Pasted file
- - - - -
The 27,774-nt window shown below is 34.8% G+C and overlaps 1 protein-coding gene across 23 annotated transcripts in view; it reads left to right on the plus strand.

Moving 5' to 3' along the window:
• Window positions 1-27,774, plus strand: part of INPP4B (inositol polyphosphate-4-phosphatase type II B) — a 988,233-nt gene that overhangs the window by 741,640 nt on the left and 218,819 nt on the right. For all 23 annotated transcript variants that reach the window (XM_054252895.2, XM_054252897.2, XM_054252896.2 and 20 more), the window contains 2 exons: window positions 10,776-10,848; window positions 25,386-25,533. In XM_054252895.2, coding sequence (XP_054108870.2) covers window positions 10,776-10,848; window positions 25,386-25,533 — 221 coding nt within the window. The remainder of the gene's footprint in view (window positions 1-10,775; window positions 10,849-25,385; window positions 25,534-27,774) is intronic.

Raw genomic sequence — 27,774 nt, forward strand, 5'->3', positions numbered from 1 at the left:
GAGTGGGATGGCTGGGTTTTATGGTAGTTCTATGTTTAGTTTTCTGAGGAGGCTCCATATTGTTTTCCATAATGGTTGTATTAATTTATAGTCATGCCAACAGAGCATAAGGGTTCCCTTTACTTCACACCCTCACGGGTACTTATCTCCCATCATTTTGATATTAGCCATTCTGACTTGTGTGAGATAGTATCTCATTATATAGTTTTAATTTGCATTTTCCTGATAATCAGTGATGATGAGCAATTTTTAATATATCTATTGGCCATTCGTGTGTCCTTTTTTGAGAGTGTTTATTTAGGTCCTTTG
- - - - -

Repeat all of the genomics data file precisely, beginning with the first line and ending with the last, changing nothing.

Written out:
The 27,774-nt window shown below is 34.8% G+C and overlaps 1 protein-coding gene across 23 annotated transcripts in view; it reads left to right on the plus strand.

Moving 5' to 3' along the window:
• Window positions 1-27,774, plus strand: part of INPP4B (inositol polyphosphate-4-phosphatase type II B) — a 988,233-nt gene that overhangs the window by 741,640 nt on the left and 218,819 nt on the right. For all 23 annotated transcript variants that reach the window (XM_054252895.2, XM_054252897.2, XM_054252896.2 and 20 more), the window contains 2 exons: window positions 10,776-10,848; window positions 25,386-25,533. In XM_054252895.2, coding sequence (XP_054108870.2) covers window positions 10,776-10,848; window positions 25,386-25,533 — 221 coding nt within the window. The remainder of the gene's footprint in view (window positions 1-10,775; window positions 10,849-25,385; window positions 25,534-27,774) is intronic.

Raw genomic sequence — 27,774 nt, forward strand, 5'->3', positions numbered from 1 at the left:
GAGTGGGATGGCTGGGTTTTATGGTAGTTCTATGTTTAGTTTTCTGAGGAGGCTCCATATTGTTTTCCATAATGGTTGTATTAATTTATAGTCATGCCAACAGAGCATAAGGGTTCCCTTTACTTCACACCCTCACGGGTACTTATCTCCCATCATTTTGATATTAGCCATTCTGACTTGTGTGAGATAGTATCTCATTATATAGTTTTAATTTGCATTTTCCTGATAATCAGTGATGATGAGCAATTTTTAATATATCTATTGGCCATTCGTGTGTCCTTTTTTGAGAGTGTTTATTTAGGTCCTTTG